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Contemplating Eucatastrophe: Preparing for the Improbable in Russia

A domestic upheaval in Russia may not be likely, but Western governments would be negligent if they did not plan for the possibility.

Depiction of Bloody Sunday, 22 January 1905, a key event during Russia's 1905 Revolution. Painting by Vladimir Makovsky

Authoritarian governments are often better able to sustain legitimacy amid a protracted attritional struggle than recover from defeat. Russia now faces the prospect of a military defeat in Ukraine having spent months radicalising its own population. Moreover, such a defeat strikes at the heart of the identity that the Kremlin has promulgated for Russians for at least the past decade. It is vital that Ukraine’s international partners think through and prepare reactions to what has the potential to become a volatile situation.

Firstly, it is important to underscore why revolution in Russia is unlikely. The repressive powers of the state are extensive, the population is mostly politically apathetic, and the geographical distances separating communities make organisation of political movements difficult to carry out undetected. There are few plausible opposition figureheads. Movements like Alexei Navalny’s are thoroughly infiltrated by the Special Services. The robustness of Saddam Hussein’s grip on power after defeat in the Iran–Iraq War and even more conclusively in Kuwait shows that regimes can survive and recover from failure.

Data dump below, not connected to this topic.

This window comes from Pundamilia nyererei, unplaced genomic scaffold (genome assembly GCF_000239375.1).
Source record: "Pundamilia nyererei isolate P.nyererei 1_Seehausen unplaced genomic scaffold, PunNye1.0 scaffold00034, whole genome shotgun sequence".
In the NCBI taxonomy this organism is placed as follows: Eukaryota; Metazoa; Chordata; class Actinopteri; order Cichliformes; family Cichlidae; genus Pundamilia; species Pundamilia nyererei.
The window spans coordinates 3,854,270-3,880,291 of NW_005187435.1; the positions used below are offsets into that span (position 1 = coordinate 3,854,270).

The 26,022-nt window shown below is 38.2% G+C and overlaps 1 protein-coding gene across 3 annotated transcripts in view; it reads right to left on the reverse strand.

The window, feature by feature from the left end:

In spite of sound analytical reasons for assuming that Vladimir Putin’s leadership will remain stable, it must also be acknowledged that intelligence agencies have a terrible track record of predicting revolution: Western agencies failed to predict the Iranian Revolution or the fall of the Soviet Union. This is because intelligence agencies gather information on groups, organisations and networks who actively plan with intent. But most revolutionary situations are not the result of an organised group challenging the state.